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So in attempts to secure my server a bit, I created a new user with su - root access and denied root login. Now I can't SFTP any files on my server through Filezilla with this user. These are the steps I took :

  1. Created new user, new pass, SSH'd to the server, checked it, checked that I could switch user to root (all went well)
  2. Edited /etc/ssh/sshd_config from PermitRootLogin yes to PermitRootLogin no with Filezilla SFTP.
  3. Restarted SSHD service.
  4. Double checked again to ensure that new user had root access via SSH. All was fine.

Now, unfortunately, when SFTPing through Filezilla with new user/pass, I can access and view all the directories/files in my server, but I can't open/read/edit them.

Is there a permissions setting I need to change as root user for new user to be able to do this? Have I some how shot myself in the foot?

Edit : Ok, so as root is chmod'd the file 777, and this allowed me to view/edit as new user, but is there a way to simply grant a user all of these permissions for SFTP, but not the public/anyone else?

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You create the files after you have su'd to root? – Tim Dec 22 '11 at 19:31
If that is the case, root most likely owns the file and it is defaulting to user read/write only. – Tim Dec 22 '11 at 19:31
umask may be the solution to your needs. It will set what the default mode is on newly created files/folders. – Tim Dec 22 '11 at 19:34
Thanks @Tim for your responses. This was more in regards to editing files that already existed under the new user. I was hoping to change permissions for a particular user when SFTPing so it would emulate that of 'root' user. I guess I'm just going to chmod change every file I want to SFTP edit as this new user. – RCNeil Dec 22 '11 at 19:41
Sounds to me like you should be configuring the new user to be chroot'd into their home directory. Your question is how to keep the user who SFTP's via filezilla from seeing everything on your box, right? – Craig Constantine Dec 22 '11 at 20:27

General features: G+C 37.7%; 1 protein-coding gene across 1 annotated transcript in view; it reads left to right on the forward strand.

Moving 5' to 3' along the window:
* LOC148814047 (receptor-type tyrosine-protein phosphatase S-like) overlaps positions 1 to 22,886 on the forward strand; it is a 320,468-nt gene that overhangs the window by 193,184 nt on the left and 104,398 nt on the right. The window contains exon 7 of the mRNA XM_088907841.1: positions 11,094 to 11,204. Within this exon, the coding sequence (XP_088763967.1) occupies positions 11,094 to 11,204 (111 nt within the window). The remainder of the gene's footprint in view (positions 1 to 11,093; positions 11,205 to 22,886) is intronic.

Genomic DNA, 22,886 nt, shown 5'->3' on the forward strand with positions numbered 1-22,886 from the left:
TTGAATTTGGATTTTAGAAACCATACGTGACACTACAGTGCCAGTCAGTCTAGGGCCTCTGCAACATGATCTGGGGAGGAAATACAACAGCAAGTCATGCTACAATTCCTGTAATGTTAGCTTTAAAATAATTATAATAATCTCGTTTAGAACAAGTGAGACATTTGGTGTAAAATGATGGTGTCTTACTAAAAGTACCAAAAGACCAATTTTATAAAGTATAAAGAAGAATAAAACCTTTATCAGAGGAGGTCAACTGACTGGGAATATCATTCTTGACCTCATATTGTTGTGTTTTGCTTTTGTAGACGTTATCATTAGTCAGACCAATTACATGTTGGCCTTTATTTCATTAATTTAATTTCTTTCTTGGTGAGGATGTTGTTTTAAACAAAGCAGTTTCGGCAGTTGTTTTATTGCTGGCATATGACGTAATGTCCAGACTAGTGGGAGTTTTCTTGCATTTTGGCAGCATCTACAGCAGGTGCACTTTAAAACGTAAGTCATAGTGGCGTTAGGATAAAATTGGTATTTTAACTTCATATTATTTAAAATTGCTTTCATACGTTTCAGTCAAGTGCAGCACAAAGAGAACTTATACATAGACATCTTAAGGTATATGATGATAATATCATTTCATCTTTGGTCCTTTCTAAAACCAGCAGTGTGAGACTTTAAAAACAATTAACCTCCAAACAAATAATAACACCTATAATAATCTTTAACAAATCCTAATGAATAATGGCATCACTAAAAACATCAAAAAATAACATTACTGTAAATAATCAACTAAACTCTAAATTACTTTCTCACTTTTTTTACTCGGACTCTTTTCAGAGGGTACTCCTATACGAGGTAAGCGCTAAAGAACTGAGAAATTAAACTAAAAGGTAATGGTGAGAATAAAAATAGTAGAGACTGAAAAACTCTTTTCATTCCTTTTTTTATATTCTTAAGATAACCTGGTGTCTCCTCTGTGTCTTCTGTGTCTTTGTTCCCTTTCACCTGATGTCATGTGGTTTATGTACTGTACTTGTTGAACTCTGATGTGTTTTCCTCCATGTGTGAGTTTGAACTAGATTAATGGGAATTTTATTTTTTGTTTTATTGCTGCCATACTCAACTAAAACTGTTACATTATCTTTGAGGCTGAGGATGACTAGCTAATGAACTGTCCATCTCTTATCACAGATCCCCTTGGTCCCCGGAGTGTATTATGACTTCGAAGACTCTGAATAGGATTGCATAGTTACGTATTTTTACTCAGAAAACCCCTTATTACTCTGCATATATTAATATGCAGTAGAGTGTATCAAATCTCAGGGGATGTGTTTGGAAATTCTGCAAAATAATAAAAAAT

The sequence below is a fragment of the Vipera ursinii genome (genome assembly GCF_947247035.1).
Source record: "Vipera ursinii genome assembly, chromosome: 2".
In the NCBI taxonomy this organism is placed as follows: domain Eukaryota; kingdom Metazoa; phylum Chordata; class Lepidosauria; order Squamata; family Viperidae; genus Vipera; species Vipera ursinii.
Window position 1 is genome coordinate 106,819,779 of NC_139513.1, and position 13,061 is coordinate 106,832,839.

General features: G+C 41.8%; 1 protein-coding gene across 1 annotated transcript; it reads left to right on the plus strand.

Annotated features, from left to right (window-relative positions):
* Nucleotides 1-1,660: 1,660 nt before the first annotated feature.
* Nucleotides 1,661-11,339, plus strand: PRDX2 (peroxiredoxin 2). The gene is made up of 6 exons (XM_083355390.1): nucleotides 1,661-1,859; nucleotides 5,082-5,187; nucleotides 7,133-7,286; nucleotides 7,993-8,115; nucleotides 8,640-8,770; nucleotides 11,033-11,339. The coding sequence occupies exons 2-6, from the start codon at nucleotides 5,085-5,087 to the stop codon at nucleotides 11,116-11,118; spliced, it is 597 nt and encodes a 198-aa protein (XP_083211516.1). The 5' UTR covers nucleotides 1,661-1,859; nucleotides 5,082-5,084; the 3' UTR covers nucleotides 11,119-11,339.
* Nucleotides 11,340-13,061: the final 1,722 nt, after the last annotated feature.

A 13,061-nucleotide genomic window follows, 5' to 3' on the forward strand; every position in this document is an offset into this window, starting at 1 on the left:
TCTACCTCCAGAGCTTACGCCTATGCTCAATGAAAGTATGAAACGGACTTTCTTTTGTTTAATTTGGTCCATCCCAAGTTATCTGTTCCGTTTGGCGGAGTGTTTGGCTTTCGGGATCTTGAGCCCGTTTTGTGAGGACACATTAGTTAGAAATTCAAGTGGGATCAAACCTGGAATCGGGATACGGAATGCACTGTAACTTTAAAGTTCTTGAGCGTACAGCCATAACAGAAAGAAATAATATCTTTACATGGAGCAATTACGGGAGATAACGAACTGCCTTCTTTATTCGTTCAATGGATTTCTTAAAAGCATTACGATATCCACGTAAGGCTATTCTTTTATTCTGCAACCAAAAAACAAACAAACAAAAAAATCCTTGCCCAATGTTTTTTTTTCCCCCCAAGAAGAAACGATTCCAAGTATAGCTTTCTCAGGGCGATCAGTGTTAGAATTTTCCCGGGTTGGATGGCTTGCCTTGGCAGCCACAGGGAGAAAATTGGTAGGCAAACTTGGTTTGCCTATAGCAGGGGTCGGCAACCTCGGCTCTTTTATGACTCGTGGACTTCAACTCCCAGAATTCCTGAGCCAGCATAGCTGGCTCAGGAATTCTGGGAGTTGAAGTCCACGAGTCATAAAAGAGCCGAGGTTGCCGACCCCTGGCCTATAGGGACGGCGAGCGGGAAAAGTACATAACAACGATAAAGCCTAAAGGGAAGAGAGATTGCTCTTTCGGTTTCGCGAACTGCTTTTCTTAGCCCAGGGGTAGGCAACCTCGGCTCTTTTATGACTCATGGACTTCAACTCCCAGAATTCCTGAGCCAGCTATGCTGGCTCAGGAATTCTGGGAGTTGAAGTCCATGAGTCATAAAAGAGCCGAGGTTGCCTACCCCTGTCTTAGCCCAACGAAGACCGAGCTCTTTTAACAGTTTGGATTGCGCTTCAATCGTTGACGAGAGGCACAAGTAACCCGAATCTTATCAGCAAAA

With regard to your edit about how to limit permissions, a traditional Unix idiom is to have a wheel group. You can create a group, give membership to the group to the user logging in via SFTP, and then change the group on the files you wish to have your user edit to group. Once you've done that, you can use chmod to give the group permissions without granting those permissions to everyone.

Many Unix distributions will already have a wheel or root or admin group, which is good for making sure anyone who checks up on your work later (including you if you forgot what you did) doesn't have to guess at what's going on and why, but sometimes that group will already have extra permissions granted to it that you will not want automatically granted to your SFTP user. Additionally, depending on what files you're concerned with, other scripts and utilities may expect specific group permissions on these files and if you change them, things will unexpectedly break. For these reasons, you may want to check documentation specific to whatever flavor of OS you're using before you make this change.

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If I understood you well, you are trying to do files operations that are allowed only for root by a user with sudo privilege. You need to do the real work like editing the config files using ssh. SFTP enables you to access the system as normal user. Sudo privilege will not be effective unless you use ssh.

share|improve this answer
I suppose so. I was hoping that by creating a sudo user, there was a way to grant them all the same privileges in regards to SFTP as root (when I SFTP'd before using root, there obviously were no permission problems) Now, since I denied root login, I can't SFTP that way anymore, so it seems I have no options but to either change permissions in SSH and then SFTP, then change them back, or SSH it. I just find it to be an easier method of editing in some cases. Thanks. – RCNeil Dec 22 '11 at 19:38

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